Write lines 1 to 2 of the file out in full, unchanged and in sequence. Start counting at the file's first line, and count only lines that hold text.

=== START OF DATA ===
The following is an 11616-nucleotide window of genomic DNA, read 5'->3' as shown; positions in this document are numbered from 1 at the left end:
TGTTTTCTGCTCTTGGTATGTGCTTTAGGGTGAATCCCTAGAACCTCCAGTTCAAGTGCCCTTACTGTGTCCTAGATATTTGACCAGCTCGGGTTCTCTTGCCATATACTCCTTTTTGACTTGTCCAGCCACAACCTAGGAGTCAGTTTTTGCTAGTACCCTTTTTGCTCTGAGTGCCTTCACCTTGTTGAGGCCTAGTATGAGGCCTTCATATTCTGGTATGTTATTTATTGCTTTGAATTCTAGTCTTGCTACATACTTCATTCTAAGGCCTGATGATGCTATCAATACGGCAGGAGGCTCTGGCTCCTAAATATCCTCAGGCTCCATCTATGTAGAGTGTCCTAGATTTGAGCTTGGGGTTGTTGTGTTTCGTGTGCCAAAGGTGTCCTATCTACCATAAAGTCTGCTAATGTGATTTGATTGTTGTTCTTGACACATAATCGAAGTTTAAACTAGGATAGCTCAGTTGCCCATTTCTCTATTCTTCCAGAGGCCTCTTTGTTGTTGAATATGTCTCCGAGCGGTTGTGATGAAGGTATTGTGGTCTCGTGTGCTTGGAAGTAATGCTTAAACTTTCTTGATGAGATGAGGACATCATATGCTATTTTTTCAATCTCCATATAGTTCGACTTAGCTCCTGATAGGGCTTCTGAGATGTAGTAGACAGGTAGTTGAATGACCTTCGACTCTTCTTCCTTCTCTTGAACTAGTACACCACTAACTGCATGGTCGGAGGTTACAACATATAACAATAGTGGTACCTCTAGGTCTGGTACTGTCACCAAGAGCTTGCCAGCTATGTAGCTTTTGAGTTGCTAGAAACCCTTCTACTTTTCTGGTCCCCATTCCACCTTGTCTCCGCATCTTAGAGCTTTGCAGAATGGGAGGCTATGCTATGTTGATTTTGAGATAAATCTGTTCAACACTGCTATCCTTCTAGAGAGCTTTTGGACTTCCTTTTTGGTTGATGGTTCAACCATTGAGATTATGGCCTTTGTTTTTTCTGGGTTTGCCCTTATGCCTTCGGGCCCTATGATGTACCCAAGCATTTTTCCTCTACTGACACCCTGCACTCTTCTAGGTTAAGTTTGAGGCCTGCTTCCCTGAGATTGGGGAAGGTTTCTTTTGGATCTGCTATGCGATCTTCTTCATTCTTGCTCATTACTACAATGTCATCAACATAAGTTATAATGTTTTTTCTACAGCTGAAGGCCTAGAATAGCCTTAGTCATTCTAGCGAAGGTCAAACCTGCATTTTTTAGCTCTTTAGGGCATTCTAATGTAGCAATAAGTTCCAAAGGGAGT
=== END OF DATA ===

The following is an 11616-nucleotide window of genomic DNA, read 5'->3' as shown; positions in this document are numbered from 1 at the left end:
TGTTTTCTGCTCTTGGTATGTGCTTTAGGGTGAATCCCTAGAACCTCCAGTTCAAGTGCCCTTACTGTGTCCTAGATATTTGACCAGCTCGGGTTCTCTTGCCATATACTCCTTTTTGACTTGTCCAGCCACAACCTAGGAGTCAGTTTTTGCTAGTACCCTTTTTGCTCTGAGTGCCTTCACCTTGTTGAGGCCTAGTATGAGGCCTTCATATTCTGGTATGTTATTTATTGCTTTGAATTCTAGTCTTGCTACATACTTCATTCTAAGGCCTGATGATGCTATCAATACGGCAGGAGGCTCTGGCTCCTAAATATCCTCAGGCTCCATCTATGTAGAGTGTCCTAGATTTGAGCTTGGGGTTGTTGTGTTTCGTGTGCCAAAGGTGTCCTATCTACCATAAAGTCTGCTAATGTGATTTGATTGTTGTTCTTGACACATAATCGAAGTTTAAACTAGGATAGCTCAGTTGCCCATTTCTCTATTCTTCCAGAGGCCTCTTTGTTGTTGAATATGTCTCCGAGCGGTTGTGATGAAGGTATTGTGGTCTCGTGTGCTTGGAAGTAATGCTTAAACTTTCTTGATGAGATGAGGACATCATATGCTATTTTTTCAATCTCCATATAGTTCGACTTAGCTCCTGATAGGGCTTCTGAGATGTAGTAGACAGGTAGTTGAATGACCTTCGACTCTTCTTCCTTCTCTTGAACTAGTACACCACTAACTGCATGGTCGGAGGTTACAACATATAACAATAGTGGTACCTCTAGGTCTGGTACTGTCACCAAGAGCTTGCCAGCTATGTAGCTTTTGAGTTGCTAGAAACCCTTCTACTTTTCTGGTCCCCATTCCACCTTGTCTCCGCATCTTAGAGCTTTGCAGAATGGGAGGCTATGCTATGTTGATTTTGAGATAAATCTGTTCAACACTGCTATCCTTCTAGAGAGCTTTTGGACTTCCTTTTTGGTTGATGGTTCAACCATTGAGATTATGGCCTTTGTTTTTTCTGGGTTTGCCCTTATGCCTTCGGGCCCTATGATGTACCCAAGCATTTTTCCTCTACTGACACCCTGCACTCTTCTAGGTTAAGTTTGAGGCCTGCTTCCCTGAGATTGGGGAAGGTTTCTTTTGGATCTGCTATGCGATCTTCTTCATTCTTGCTCATTACTACAATGTCATCAACATAAGTTATAATGTTTTTTCTACAGCTGAAGGCCTAGAATAGCCTTAGTCATTCTAGCGAAGGTCAAACCTGCATTTTTTAGCTCTTTAGGGCATTCTAATGTAGCAATAAGTTCCAAAGGGAGT